SB 1008, Virginia’s ‘HOA Bill of Rights’: an illusion of justice

The Virginia Legislation passed SB 1008 that modified the Code of Virginia adding a “Statement of Lot/Unit Owner Rights,” sections 55-79.72:3 and 55-509.3:1.  It sounds like a Bill of Rights, but the 5 items merely repeat existing law without meaningful and effective enforcement.

Consider that Virginia has a constitutional Bill of Rights, Article 1, that contains section 14,

Government should be uniform. That the people have a right to uniform government; and, therefore, that no government separate from, or independent of, the government of Virginia, ought to be erected or established within the limits thereof. 

It seems that HOA private governments violate Virginia’s Constitution.

Furthermore, take the first 2 clauses of Section 11, “That no person shall be deprived of his life, liberty, or property without due process of law; that the General Assembly shall not pass any law impairing the obligation of contracts.”  Compare the “fine print” of SB 1008 that adds, “the right of due process in the conduct of that hearing(my emphasis), referring to the section on enforcement of rules, (Sec. 55-513 or 55-79.80:2).  The enforcement section specifies the hearing in accordance with the [governing] documents, the member shall be given an opportunity to be heard and to be represented by counsel before the board of directors or other tribunal specified in the documents.”  Does that mean that the counsel is restricted to seeing that the homeowner is allowed to be heard, or is there more?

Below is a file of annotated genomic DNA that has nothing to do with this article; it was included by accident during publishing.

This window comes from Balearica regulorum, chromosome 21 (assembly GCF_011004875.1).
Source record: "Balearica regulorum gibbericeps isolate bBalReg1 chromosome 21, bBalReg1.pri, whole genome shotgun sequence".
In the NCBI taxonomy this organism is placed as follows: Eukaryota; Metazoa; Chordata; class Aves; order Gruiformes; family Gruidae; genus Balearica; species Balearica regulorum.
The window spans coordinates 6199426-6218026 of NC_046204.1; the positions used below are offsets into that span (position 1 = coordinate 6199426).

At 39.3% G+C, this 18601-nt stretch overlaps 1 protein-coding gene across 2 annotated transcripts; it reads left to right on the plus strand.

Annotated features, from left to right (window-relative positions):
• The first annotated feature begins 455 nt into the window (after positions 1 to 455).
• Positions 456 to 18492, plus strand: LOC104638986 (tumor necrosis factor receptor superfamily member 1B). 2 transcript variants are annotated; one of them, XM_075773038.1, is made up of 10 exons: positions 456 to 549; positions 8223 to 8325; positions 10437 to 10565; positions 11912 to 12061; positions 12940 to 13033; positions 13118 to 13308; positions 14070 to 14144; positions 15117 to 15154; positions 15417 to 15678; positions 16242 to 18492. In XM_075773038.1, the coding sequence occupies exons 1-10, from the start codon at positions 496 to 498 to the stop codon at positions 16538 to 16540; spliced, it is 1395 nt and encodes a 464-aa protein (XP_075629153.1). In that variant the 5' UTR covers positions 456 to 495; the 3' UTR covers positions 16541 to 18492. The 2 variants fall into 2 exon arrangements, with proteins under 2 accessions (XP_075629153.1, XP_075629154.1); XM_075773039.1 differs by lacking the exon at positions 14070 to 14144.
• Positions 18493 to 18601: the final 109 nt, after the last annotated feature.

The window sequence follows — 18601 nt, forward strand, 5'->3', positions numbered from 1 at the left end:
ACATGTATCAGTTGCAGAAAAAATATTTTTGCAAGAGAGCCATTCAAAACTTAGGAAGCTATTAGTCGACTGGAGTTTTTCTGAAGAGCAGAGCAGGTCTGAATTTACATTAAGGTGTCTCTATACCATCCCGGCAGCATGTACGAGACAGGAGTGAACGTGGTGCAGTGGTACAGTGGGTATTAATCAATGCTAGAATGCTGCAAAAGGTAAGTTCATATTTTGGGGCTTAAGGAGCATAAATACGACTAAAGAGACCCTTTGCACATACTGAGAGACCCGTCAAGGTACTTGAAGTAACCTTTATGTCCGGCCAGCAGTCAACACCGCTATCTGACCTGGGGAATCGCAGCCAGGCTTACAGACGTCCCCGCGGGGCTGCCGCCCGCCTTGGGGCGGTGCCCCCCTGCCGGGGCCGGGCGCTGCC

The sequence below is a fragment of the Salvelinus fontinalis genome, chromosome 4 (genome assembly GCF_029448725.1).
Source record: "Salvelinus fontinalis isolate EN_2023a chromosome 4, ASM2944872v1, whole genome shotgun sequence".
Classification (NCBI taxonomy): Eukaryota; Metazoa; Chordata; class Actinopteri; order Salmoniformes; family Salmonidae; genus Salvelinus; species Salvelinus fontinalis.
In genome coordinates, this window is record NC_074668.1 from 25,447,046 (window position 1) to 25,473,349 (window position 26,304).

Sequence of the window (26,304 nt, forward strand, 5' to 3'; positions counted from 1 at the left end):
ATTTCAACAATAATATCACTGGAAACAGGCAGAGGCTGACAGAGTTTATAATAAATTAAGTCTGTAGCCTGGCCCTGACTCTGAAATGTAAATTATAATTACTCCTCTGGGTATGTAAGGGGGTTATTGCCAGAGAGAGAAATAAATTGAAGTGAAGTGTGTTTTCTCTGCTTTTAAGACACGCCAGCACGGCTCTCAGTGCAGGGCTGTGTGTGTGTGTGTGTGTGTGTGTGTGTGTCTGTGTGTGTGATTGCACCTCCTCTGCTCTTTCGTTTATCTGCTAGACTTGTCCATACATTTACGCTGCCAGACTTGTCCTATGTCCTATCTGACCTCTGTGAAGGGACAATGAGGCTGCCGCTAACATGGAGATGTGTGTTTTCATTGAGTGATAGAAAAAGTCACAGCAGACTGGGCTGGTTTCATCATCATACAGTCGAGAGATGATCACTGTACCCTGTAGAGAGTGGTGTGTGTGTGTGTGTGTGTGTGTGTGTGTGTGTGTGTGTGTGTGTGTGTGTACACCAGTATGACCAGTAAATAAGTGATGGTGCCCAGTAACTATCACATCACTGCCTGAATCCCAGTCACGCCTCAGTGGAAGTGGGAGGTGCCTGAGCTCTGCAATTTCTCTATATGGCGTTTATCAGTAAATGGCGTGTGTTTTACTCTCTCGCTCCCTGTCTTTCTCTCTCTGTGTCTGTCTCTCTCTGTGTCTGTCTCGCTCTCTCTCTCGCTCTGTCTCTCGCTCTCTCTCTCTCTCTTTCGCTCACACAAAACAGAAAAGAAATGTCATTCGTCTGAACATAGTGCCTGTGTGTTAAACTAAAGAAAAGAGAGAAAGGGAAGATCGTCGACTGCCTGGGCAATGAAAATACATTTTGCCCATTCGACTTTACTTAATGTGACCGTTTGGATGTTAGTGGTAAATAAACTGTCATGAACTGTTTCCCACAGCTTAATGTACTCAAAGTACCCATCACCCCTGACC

I have not come across a governing document that calls for hearings that allow presentation of documents and witnesses and the questioning of this evidence, or that the tribunal be an independent body. My point is, What does due process meaning in the context of SB 1008?  Is it under the constitutional bill of rights meaning, or constrained by the CC&Rs and bylaws private contracts?  Sounds like same ol’, same ol’.

Legislation without effective enforcement through monetary penalties is merely a recommendation that relies on the good faith of the parties, namely the board and its attorney and manager advisors.  But, we know all about the good faith acts of many of these responsible parties, especially those of rogue boards that ignore the laws and governing documents or knowingly violate them with impunity.

It would have been so much simpler to have these details spelled out in this one page bill if, indeed, justice for homeowners was sought.

What is this “association law” thing all about?

In the TimesDispatch internet column, “Housing”, two attorneys talk about “association law” (Mercer, Trigiani are guiding voices in homeowner association law). They are real estate attorneys. 

He [Mercer] and his business partner, Lucia Anna “Pia” Trigiani, with offices in Alexandria and Richmond, are considered the top Virginia lawyers in their field, their peers say. . . . They are a major force in what goes on with association law, and they are equally good at what they do,” [a real estate attorney] said.